The Federal High Court in Abuja, on Monday, fixed April 25, 2017 for ruling on the bail applications brought by the counsel to the detained leader of the Indigenous People of Biafra (IPOB), Nnamdi Kanu and three others facing trial on six count charges.
The court also fixed April 6, 2017 to rule on Kanu’s fresh application who is seeking to vary an earlier court order on witness protection.
Counsel to the first defendant, Barrister Ifeanyi Ejiofor held that since the allegations bothering on treasonable felony and criminal conspiracy has been struck out on the last adjourned date, Kanu no longer constitutes security risk; hence, the need to grant him bail is paramount.
In support of the motion, Ejiofor told the court the bail earlier granted by another court of same jurisdiction was attached including a letter sent to Comptroller General of Nigerian Prisons over deteriorating health conditions of Kanu.
He further said that the accused person who is an internationally recognised person with no criminal record will not jump bail so long there would be provision for a guarantor.
Counsel to the second defendant, Barrister Udoka however sighted several authorities and related cases where bail was granted to accused persons in their course of trial. He also objected the paragraph 3 of a counter affidavit filed by the Federal Government wherein the prosecution stated that it is in the interest of the accused person to remain in prison custody.
He pointed out that he was barred from seeing his client in prison by agents of the Department of State Service (DSS) who could have acted on the directive of the prosecution since such orders did not emanate from the court, sensing it is a plot to kill the defendants.
In line with the argument for bail, the 4th Defence counsel, Barrister Maxwell Okpara commended the court for striking out six charges preferred against the defendant in the last adjourned date, an act which is commended by the whole world, and further held that the confiscation of the accused persons in prison custody is of more threat to National Security than releasing them.
Reacting to the arguments of the defence counsel, the Federal Government counsel, Mr. Labaram Shuaibu objected to the bail applications. He observed that the charges were predicated on extant Criminal Procedure Act (CPA) and therefore asked the court to refuse the bail applications, stating that the constant delay in the prosecution of this case is predicated on the constant interlocutory applications from the 1st to 4th Defence counsels.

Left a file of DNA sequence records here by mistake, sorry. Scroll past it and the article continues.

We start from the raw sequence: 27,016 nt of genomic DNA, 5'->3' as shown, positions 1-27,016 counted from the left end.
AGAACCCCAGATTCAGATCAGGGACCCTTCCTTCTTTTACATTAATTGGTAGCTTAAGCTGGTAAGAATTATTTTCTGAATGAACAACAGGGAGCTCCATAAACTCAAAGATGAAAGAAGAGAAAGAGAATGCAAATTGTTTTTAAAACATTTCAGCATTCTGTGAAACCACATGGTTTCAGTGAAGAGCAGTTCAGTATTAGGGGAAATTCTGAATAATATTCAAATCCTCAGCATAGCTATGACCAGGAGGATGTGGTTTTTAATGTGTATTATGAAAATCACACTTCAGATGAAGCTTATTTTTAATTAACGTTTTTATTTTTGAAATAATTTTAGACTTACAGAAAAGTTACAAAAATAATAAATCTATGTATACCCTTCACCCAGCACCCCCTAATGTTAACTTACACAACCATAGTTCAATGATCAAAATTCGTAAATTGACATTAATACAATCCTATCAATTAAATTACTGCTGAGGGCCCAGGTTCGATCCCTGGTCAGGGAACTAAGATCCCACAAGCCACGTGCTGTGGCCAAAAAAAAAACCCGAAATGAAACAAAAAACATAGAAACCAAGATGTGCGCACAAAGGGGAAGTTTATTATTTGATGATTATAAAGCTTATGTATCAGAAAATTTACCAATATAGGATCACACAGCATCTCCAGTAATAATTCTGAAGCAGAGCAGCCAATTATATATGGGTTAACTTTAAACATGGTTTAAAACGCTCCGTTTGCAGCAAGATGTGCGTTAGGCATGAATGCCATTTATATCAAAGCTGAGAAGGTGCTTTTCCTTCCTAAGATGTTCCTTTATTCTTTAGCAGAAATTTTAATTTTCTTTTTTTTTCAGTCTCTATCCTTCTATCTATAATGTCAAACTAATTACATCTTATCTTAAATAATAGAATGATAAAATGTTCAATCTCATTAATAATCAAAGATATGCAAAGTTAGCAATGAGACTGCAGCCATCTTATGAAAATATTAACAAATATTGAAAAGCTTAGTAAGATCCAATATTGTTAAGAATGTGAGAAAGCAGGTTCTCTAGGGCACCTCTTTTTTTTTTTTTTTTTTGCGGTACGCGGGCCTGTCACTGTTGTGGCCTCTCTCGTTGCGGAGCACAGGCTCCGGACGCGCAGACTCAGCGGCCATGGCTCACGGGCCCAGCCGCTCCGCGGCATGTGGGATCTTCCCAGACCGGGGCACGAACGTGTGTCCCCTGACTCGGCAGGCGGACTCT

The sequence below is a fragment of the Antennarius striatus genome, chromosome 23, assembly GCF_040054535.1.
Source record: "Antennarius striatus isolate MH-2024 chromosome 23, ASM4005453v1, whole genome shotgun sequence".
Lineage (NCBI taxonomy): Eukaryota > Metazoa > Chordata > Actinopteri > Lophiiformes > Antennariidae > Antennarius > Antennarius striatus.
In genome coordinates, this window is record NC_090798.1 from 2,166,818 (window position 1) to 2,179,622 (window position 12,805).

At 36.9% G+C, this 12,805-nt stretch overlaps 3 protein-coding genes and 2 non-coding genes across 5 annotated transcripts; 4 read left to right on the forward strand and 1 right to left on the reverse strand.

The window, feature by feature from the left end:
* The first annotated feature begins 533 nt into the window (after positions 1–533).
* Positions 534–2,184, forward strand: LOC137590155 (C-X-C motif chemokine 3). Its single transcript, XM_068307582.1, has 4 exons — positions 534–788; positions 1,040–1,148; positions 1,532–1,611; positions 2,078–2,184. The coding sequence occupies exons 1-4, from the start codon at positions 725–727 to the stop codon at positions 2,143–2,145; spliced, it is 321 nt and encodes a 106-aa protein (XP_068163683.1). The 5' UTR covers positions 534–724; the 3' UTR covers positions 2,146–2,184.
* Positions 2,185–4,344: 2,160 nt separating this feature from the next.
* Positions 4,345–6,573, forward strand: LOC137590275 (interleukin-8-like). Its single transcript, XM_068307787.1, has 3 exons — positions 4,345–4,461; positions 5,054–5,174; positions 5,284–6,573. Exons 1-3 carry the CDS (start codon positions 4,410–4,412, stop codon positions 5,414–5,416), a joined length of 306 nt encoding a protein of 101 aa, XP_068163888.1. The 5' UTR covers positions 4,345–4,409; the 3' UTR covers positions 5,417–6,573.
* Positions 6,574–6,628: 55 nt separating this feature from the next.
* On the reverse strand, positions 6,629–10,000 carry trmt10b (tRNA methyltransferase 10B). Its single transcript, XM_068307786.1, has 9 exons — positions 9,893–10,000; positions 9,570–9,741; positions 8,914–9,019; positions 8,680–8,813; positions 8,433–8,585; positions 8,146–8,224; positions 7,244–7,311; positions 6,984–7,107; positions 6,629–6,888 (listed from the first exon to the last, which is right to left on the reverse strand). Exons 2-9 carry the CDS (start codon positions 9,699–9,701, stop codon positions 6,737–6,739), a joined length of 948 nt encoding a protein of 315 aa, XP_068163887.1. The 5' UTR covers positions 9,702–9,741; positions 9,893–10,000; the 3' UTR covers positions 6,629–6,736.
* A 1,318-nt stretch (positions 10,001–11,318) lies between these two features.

In his response to the Federal Government arguments, Ejiofor noted that an order made by Justice Adeniyi Ademola is yet to be obeyed after stating that an order of the court is law.
The trial Judge, Justice BInta Nyako however said that the bail applications do not stall the trial of the accused persons who will still be tried based on her order which is predicated on the protection and shielding of witnesses.
“Nothing can change my order in the protection of the witnesses,” she added.
The judge questioned if Ejiofor studied a part of the Sharia Law in the course of his study, stating that if he had done so, he would have learned more about witness protection, and also would have known that a woman’s identity is protected in court in the context of the Sharia law.
She further held that the witnesses will wear mask and must not be facially identified if body movements want to be taken into consideration by members of the public, else, the court will divide itself with a non-transparent material against public view. And so long the witnesses are security agents, their identities would be protected for the sake of the future, while non-security agents will be seen by members of the public.
“I am not ready to jeopardise the protection of the security operatives,” she added.
The judge however adjourned till April 6, 2017 for the review of the order on witness protection and April 25, 2017 for ruling on the bail application.